Alkaligenanvendelse fra bioflyveaske

Kaj Thomsen, Jørgen Peter Jensen, Peter Simonsen, Bo Sander

Research output: Book/ReportReportResearch


Experiments to leach potassium salts from fly ash from straw combustion were performed. The fly ash was produced in the bio mass boiler at the Avedøre power plant in south western Copenhagen, Denmark. The fly ash contained approximately 90 mass percent water soluble material. When the fly ash was dissolved at low pH, a slightly higher solubility was found. 100 gram fly ash consisted typically of 9 gram insoluble material, 9 gram calcium phosphate, 29 gram potassium sulfate and 53 gram of potassium chloride. In addition, 100 gram of fly ash contained approximately 1 mg of cadmium, corresponding to a concentration of cadmium of 10 ppm in the fly ash. Fly ash from the bio mass boiler at the Avedøre power plant apparently has a significantly larger content of potassium salts than fly ash from other boilers1. The Extended UNIQUAC thermodynamic model was used for calculating relevant phase diagrams and calculations of the necessary amount of water required for dissolving all the KCl and all KCl + K2SO4 of the fly ash. This theoretical minimum amount of water was calculated at a range of temperatures between 10 and 100°C. The amount of water required at 100°C was less than half of that required at 10°C. Experiments were performed in order to find a feasible method for separating the potassium salts of the fly ash from the ash residue and especially from the soluble cadmium salts found in the fly ash. Experiments with counter current leaching of fly ash in a fluid bed gave unsatisfactory results. Apparently there was a lack of contact between the wash water and the ash. In addition, sedimentation was very slow resulting in an incomplete separation of wash water and ash residue. Experiments with ion exchange by adding CaCl2 to the wash water and successive precipitation of gypsum or anhydrite gave unsatisfactory results. Process simulation had shown that by this method the necessary amount of washing water could be decreased. This is due to the higher solubility of potassium chloride compared to potassium sulfate. By using this reduced amount of washing water with CaCl2 a viscous, muddy slurry was obtained. It was not possible to separate this slurry into a liquid phase and a solid phase. It was found that a good separation was obtained by intense stirring followed by centrifuging or by filtering the slurry in a filter press. The lab experiments were performed as a counter current leaching process in four stages. Depending on the applied amount of water relative to the theoretical minimum amount of water a complete separation could be obtained in two or more stages. More stages are required if less water is used. If the leaching is performed in less stages, a larger amount of water is required. If the washing process was performed at pH 1, the phosphate fraction could successively be obtained as a fine, white powder of almost pure calcium phosphate by regulating pH to 12. If the washing process was conducted at a pH between 1 and 5 and pH was successively adjusted to 12, cadmium could not be detected in the brine by current analysis methods. All cadmium was precipitated as phosphate. A part of this work was reported at the 14th European Conference and Technology Exhibition on Biomass for Energy, Industry and Climate Protection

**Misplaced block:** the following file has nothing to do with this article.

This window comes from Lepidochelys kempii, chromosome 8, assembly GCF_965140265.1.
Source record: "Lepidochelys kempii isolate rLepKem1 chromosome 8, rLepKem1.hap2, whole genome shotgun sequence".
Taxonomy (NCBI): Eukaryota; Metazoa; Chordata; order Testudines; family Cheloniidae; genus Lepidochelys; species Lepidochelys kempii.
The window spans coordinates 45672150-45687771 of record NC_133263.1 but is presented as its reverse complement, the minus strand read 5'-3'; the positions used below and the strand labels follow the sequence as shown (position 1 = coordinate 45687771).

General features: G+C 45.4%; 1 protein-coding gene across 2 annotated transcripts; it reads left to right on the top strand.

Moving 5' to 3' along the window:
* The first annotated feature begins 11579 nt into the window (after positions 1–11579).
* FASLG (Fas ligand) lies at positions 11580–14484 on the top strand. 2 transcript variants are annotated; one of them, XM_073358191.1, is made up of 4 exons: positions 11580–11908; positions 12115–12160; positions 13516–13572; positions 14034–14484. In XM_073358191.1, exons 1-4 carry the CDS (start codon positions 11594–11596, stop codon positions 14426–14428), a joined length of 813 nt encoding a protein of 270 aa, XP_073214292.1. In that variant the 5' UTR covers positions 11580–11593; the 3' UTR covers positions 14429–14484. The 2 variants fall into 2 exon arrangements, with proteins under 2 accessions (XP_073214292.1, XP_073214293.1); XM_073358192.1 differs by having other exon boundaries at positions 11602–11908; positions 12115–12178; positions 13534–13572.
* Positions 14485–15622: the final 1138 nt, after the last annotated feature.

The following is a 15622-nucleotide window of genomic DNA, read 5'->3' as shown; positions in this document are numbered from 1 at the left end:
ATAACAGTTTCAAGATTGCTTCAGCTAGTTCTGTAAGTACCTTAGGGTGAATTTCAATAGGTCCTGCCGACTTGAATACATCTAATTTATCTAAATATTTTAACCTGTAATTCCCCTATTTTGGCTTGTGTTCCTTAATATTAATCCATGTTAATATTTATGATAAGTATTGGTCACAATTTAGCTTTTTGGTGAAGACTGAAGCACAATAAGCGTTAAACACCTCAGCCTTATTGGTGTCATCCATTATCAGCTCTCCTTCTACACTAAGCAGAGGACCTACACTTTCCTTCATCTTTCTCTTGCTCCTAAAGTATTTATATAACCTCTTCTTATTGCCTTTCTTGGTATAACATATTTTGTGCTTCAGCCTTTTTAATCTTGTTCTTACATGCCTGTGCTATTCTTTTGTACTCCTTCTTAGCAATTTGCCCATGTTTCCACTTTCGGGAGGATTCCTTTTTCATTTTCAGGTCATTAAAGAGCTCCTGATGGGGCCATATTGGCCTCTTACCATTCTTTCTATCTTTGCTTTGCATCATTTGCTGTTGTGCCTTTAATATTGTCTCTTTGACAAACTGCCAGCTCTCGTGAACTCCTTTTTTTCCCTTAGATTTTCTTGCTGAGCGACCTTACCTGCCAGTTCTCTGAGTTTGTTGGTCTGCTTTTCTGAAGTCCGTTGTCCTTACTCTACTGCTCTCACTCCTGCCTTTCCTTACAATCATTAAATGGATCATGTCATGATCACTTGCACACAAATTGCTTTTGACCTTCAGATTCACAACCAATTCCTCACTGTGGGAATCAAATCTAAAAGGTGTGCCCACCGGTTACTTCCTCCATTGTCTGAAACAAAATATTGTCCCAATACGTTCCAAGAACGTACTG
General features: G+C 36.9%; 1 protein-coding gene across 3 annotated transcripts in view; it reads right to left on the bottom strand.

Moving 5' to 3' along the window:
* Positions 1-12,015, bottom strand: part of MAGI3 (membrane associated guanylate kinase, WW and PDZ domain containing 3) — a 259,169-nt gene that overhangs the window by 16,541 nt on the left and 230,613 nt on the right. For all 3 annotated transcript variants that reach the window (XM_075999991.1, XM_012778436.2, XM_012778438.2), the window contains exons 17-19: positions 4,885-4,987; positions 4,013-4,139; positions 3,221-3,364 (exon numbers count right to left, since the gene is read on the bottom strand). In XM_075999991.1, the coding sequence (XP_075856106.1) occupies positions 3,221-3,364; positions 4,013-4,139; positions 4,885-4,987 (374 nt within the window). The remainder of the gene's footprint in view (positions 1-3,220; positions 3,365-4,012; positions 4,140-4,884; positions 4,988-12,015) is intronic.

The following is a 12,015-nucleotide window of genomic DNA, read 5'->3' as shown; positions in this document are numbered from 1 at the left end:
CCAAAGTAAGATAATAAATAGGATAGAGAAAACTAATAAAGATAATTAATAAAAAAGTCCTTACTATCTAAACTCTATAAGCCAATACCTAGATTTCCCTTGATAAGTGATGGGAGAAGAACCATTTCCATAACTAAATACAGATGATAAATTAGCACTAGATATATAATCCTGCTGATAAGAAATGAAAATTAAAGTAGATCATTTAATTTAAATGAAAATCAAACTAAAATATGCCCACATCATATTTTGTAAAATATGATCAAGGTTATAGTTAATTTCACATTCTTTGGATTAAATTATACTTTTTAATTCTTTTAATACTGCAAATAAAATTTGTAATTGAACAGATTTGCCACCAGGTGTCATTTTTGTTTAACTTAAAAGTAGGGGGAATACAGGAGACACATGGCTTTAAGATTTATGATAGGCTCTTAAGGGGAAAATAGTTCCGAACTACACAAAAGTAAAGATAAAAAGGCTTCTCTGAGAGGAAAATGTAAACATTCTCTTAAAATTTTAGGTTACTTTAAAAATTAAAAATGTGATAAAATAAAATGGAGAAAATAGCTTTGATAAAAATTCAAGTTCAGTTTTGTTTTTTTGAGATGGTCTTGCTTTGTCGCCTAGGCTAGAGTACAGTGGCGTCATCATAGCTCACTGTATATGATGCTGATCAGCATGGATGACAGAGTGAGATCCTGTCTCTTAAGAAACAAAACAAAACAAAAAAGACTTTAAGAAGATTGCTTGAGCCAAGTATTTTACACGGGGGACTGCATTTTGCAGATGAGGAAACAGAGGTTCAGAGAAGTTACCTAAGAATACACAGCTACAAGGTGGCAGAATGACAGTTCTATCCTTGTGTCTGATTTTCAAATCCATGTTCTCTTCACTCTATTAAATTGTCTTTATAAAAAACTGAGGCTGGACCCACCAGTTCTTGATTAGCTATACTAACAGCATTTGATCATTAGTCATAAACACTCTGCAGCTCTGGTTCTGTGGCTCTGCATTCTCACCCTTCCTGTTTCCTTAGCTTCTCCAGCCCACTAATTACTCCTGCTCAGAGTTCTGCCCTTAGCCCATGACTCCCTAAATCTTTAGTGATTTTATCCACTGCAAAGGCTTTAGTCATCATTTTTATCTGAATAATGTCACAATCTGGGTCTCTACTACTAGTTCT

Original languageDanish
Publication statusPublished - 2006

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